This brings us to nine in the morning on 24 June 2010. Rudd had never been popular within the shadowy factions of the Labor Party and in the preceding fourteen hours they had revolted. The party called a meeting at which the deputy prime minister, Julia Gillard, reluctantly challenged Rudd, who retained so little support that he chose to let her run unopposed, rather than lose by an embarrassing margin. Within an hour, the grim-faced party dispersed and Gillard was PM. She seems good, I hope she gets enough sleep and that is where things stand as of the writing of this sentence. Initial reaction was excitement at the history made, but the meme of Tony Abbott and conservative media outlets — that Rudd had been unfairly treated — suggested that some Australians don’t realize how rough their own system of government can be. A PM is not a president. The price of power is that the PM serves only as long as he or she enjoys the confidence of his or her party. Gillard only agreed to challenge Rudd once it became clear, literally within a few hours on the last sitting day of Parliament before the winter break, that the Labor Party caucus was in revolt. On the night of 23 June, the factional warlords of the Labor Party came out of their fortresses of solitude and materialized in their favorite Canberra restaurants, cell phones to their ears, doing the numbers. It was shocking and anything but magisterial, but the alternative would have been to drift along to the next election, which could be very soon, with an unpopular prime minister and a bickering party facing Abbott, a dangerous opponent.
Living in Australia after having grown up in the States, I find it hard to resist comparisons between the politics of the two countries even though, as the above convolutions attest, they interpret democracy in quite different ways. Inevitably I associate Rudd’s 2007 victory with Obama’s one year later. Both came to office in historic elections after long periods of conservative government. They are roughly the same age and both are, as President Obama himself said of Rudd in an Australian television interview, pragmatists at heart. By all accounts the two leaders enjoyed a strong rapport and spoke often.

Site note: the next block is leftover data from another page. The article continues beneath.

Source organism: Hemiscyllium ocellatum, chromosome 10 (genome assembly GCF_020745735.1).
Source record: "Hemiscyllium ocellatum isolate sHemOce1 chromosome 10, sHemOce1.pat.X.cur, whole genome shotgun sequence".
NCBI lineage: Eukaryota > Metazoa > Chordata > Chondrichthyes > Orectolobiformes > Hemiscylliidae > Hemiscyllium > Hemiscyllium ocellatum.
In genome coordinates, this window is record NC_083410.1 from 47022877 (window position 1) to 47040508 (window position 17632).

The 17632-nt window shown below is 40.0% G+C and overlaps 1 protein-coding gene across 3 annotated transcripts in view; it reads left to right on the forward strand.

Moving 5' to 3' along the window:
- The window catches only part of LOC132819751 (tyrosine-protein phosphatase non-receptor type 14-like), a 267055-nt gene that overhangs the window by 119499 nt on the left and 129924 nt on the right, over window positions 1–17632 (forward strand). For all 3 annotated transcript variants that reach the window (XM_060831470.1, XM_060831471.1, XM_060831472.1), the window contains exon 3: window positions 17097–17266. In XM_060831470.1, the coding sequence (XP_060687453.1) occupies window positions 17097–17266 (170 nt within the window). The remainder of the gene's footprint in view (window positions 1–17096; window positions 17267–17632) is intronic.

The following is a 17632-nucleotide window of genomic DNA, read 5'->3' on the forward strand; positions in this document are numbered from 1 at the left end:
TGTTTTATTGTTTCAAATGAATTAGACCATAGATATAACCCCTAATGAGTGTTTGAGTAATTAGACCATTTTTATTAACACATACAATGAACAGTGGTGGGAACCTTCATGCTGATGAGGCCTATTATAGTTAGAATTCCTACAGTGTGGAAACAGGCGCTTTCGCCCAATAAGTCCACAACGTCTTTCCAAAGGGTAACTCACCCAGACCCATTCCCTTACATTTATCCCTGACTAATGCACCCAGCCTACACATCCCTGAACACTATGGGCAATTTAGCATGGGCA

It’s tempting to continue and say that the unexpected difficulties faced by both leaders are also similar, but here the similarities end and the comparison, I think, becomes more illuminating. Thought the events of 24 June were chaotic and surprising, there was something healthy and old-fashioned about the way it all went down. Rudd was not brought down by some puffed up scandal or media misrepresentation. He genuinely mismanaged an important policy and as a result lost the confidence of the electorate. Prime Minister Gillard acknowledges that the Rudd Government lost its way, and that she must seek a mandate by calling an election soon. The Westminster-style parliamentary system has its flaws (I remain disturbed by the expectation that the party is expected to vote as a bloc, rather than as persuaded individuals as in the US Congress), but its landscape is relatively simple, in some ways functioning as an “elected dictatorship,” as the British system has been described.